The main return from this investment will be seen only in the long term, potentially decades away, and this presents difficulties for investors faced with more immediate priorities. It also poses questions about sustainability as there is a paucity of evidence of the long term outcomes. Deploying effective solutions requires a clear vision for who needs to be targeted, how their needs can best be met by technology and a sense of timing to reach out to people when they are likely to be most receptive to a change. Some clinicians are torn between the value telehealth delivers to a patient and the distraction and load it places on the medical profession. This is typically a symptom of small operations where size prevents consideration of a broader service redesign that could achieve economies of scale.
Telehealth places a new and significant work-load into the clinical domain.
Experience from the UK suggests that a large pro-portion of activity is low level, such as first line investigation of missing or anomalous results.
Automation of some tasks, and filtering others using less costly resources, would address the low ratio of patients to clinicians evident in smaller operations. Investing in larger deployments is critical to achieving scale economies and ensuring telehealth services reach their true potential.
Risk stratification tools for identifying suitable patients are becoming increasingly more accurate, but this means complex information needs to be pulled in from disparate sources.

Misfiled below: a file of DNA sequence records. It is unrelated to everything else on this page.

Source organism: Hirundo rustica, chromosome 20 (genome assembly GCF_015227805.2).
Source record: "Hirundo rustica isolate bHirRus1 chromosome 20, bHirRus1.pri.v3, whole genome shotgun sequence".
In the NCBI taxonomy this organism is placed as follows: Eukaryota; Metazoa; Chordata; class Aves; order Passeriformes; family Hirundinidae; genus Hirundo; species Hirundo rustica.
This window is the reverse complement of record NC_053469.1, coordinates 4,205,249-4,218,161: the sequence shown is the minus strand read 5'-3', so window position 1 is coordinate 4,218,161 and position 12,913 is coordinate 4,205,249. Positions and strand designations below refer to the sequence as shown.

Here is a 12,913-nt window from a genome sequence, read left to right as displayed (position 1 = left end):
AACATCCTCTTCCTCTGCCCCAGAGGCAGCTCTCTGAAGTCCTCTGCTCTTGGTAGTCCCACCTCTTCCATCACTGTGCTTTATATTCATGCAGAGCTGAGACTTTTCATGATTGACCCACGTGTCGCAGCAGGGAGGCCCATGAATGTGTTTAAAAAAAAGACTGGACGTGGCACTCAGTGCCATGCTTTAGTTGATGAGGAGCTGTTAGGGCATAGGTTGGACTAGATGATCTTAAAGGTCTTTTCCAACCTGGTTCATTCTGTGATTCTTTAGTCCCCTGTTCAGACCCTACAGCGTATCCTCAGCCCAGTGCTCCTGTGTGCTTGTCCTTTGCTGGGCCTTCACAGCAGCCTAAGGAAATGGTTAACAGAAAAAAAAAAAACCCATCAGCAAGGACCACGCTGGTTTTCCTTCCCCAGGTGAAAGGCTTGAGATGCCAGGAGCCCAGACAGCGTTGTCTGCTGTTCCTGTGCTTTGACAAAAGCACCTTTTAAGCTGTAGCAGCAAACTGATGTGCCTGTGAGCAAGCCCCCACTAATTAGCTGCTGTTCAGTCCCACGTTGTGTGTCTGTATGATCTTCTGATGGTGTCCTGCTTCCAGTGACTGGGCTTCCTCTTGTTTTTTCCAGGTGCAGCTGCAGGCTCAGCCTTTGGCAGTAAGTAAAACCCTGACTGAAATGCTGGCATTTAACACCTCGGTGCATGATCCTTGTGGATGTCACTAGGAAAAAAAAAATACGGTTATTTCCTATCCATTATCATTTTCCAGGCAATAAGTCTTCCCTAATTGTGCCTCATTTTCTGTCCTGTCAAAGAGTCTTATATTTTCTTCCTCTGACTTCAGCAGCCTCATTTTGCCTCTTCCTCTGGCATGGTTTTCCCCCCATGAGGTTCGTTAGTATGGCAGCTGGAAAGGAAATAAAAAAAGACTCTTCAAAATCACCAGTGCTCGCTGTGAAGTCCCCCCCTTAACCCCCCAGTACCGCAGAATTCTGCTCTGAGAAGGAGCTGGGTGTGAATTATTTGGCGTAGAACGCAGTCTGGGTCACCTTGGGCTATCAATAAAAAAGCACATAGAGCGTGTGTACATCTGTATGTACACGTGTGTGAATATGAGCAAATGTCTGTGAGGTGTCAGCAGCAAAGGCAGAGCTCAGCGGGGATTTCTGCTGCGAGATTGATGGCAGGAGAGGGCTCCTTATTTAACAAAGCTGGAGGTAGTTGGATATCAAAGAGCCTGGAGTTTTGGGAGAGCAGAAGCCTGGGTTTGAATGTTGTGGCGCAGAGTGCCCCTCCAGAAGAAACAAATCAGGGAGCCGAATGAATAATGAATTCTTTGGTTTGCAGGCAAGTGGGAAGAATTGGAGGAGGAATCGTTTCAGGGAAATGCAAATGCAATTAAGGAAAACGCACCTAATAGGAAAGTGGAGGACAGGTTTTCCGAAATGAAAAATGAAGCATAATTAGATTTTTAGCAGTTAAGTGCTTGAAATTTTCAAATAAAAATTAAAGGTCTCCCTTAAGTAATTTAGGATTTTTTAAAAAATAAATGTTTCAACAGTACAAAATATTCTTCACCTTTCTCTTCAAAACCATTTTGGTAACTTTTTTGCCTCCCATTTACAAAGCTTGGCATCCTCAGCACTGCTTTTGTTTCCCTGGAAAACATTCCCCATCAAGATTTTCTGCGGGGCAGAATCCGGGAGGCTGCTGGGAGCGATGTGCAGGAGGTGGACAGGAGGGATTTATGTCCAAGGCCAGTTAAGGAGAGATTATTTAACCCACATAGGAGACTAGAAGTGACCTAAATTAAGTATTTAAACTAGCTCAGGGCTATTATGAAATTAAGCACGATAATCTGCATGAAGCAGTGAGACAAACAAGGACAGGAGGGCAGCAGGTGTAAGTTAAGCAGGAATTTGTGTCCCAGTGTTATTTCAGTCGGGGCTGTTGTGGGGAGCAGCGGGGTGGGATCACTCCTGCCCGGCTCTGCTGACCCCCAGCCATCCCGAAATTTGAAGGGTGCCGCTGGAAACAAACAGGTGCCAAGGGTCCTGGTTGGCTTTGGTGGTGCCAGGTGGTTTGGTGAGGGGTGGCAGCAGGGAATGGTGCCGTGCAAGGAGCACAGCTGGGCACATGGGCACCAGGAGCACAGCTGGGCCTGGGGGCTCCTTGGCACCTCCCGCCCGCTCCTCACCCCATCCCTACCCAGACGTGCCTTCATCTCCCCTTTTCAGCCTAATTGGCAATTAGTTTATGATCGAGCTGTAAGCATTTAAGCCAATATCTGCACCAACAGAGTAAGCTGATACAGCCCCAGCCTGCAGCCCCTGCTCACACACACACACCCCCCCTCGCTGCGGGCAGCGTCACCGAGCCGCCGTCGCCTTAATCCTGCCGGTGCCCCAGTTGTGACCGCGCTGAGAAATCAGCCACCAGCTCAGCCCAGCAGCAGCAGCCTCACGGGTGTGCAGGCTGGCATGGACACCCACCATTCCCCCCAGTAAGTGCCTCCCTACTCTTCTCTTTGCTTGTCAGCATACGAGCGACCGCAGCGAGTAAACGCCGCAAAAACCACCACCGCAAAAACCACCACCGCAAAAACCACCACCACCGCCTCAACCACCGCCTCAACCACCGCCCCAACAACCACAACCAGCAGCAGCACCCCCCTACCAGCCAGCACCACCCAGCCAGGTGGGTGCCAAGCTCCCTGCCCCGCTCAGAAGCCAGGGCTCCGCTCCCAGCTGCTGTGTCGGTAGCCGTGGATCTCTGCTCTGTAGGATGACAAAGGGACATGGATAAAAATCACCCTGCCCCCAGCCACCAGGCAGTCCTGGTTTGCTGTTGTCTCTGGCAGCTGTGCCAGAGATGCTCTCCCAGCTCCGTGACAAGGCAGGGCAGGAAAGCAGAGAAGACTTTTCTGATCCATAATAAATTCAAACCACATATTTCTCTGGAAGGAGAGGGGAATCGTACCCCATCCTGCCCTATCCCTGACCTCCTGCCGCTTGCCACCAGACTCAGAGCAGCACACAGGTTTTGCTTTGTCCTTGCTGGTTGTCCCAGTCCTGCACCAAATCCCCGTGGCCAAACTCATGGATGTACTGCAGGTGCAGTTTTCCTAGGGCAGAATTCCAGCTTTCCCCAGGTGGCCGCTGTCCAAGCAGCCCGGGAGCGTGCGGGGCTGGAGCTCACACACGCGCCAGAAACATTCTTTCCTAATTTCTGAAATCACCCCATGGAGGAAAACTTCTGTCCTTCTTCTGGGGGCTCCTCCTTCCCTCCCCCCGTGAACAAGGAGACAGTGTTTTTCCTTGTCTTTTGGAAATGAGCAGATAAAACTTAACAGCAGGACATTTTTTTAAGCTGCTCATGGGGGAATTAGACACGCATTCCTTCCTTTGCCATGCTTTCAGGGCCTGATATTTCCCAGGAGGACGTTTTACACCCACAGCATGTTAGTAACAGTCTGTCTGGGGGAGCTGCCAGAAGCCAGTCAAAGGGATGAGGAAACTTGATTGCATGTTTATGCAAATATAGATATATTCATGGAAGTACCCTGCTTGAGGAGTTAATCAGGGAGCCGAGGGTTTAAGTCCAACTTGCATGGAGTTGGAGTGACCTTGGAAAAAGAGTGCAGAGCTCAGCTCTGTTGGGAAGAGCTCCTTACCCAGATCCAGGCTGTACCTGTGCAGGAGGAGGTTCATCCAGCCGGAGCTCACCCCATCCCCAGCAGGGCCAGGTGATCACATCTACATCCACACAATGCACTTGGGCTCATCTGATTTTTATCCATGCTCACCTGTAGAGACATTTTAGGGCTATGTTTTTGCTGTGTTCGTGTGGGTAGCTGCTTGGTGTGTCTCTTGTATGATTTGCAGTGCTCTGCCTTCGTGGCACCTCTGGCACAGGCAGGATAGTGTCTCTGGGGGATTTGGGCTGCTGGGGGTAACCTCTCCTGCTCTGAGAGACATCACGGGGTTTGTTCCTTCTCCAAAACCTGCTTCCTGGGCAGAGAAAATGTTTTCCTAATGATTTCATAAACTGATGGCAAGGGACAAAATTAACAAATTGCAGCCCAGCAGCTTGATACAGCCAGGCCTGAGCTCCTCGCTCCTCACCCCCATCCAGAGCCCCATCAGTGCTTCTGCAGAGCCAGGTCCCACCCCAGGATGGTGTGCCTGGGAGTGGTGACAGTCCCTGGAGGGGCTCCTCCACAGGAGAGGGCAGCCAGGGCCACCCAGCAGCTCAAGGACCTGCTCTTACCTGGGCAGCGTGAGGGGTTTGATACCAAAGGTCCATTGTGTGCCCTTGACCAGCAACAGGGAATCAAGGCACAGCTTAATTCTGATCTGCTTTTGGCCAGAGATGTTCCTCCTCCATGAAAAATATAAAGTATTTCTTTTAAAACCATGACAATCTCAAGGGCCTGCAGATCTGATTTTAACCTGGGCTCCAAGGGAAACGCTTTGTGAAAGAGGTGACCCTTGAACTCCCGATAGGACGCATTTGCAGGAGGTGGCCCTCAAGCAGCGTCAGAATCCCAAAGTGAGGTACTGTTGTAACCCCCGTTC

It is no coincidence that many of the early tele-health adopters, such as the Veterans’ Administration, are organisations that use information from electronic patient records to identify and manage their patients.
Without such tools there is an increased risk of wasting resources on people who are unlikely to benefit.
Work within limits of current technologies
Initial investments typically focus on areas where there is confidence of a return. The greatest potential appears to lie somewhere in the middle of the patient risk spectrum, where a relatively large number of people may become the more complex cases of tomorrow, and thus offer a relatively fast return on investment.
However, this group is also likely to have very different technology preferences to higher risk groups, typically needing services that fit with amore active lifestyle.
The largely proprietary nature of current technologies forces a choice, or leaves the provider with significant overheads from managing multiple remote